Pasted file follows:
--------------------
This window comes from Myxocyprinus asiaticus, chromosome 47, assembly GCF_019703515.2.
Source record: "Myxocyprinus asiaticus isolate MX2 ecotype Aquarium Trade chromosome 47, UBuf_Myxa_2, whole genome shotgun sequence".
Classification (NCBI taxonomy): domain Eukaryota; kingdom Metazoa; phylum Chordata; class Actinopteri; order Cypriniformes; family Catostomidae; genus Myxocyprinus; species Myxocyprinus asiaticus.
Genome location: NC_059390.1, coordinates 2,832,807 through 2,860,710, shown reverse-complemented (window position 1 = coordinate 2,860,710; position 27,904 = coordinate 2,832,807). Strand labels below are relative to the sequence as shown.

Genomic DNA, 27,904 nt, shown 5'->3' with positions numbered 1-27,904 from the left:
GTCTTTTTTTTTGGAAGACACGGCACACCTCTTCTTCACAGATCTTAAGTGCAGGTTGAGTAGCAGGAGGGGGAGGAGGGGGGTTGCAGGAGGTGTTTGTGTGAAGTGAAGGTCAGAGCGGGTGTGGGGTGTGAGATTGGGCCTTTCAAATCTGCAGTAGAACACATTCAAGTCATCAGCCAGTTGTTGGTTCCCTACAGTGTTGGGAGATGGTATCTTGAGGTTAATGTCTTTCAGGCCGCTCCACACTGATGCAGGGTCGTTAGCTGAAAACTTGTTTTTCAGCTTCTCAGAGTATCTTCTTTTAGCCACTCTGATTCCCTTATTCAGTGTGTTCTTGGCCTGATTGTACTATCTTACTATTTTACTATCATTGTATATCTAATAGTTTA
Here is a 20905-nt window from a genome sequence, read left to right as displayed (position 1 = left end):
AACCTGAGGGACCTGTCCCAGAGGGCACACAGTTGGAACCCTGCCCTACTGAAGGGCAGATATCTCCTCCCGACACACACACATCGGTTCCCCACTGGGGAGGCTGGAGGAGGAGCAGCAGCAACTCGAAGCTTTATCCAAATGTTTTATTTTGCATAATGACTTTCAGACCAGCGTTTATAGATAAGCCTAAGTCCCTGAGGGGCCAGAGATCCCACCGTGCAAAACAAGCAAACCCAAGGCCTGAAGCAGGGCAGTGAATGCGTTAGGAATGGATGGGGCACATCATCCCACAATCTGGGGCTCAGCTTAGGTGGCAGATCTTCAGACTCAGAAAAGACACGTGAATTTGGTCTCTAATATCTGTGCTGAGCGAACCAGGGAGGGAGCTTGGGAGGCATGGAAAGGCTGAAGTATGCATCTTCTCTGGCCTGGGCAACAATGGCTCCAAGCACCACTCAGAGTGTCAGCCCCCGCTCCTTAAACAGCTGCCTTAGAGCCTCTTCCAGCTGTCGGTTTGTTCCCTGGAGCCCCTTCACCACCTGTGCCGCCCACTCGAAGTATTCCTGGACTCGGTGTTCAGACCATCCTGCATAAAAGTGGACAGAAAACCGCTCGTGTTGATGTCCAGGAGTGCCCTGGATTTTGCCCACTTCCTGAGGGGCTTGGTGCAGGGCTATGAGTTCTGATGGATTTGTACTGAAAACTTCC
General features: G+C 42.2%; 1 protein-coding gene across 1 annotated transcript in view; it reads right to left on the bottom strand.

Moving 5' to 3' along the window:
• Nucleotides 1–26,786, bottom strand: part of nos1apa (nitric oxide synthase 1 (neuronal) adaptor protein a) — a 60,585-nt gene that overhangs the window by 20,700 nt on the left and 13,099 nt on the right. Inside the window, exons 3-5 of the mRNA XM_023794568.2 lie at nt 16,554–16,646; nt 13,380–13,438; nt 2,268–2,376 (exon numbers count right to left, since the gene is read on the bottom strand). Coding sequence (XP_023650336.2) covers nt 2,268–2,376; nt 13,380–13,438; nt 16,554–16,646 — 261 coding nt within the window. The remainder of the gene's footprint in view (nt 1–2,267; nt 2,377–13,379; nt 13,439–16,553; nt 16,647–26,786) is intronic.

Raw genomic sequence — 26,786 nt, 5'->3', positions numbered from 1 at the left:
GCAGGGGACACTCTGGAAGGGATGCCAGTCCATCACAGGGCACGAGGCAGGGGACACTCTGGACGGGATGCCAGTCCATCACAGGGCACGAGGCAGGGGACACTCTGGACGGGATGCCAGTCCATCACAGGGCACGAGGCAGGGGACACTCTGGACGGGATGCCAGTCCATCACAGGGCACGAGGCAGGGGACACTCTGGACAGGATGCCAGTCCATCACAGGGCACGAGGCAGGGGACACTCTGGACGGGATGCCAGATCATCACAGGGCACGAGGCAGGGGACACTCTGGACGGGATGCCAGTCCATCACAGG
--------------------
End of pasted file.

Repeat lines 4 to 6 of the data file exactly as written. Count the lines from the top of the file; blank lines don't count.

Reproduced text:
Genome location: NC_059390.1, coordinates 2,832,807 through 2,860,710, shown reverse-complemented (window position 1 = coordinate 2,860,710; position 27,904 = coordinate 2,832,807). Strand labels below are relative to the sequence as shown.

Genomic DNA, 27,904 nt, shown 5'->3' with positions numbered 1-27,904 from the left:
GTCTTTTTTTTTGGAAGACACGGCACACCTCTTCTTCACAGATCTTAAGTGCAGGTTGAGTAGCAGGAGGGGGAGGAGGGGGGTTGCAGGAGGTGTTTGTGTGAAGTGAAGGTCAGAGCGGGTGTGGGGTGTGAGATTGGGCCTTTCAAATCTGCAGTAGAACACATTCAAGTCATCAGCCAGTTGTTGGTTCCCTACAGTGTTGGGAGATGGTATCTTGAGGTTAATGTCTTTCAGGCCGCTCCACACTGATGCAGGGTCGTTAGCTGAAAACTTGTTTTTCAGCTTCTCAGAGTATCTTCTTTTAGCCACTCTGATTCCCTTATTCAGTGTGTTCTTGGCCTGATTGTACTATCTTACTATTTTACTATCATTGTATATCTAATAGTTTA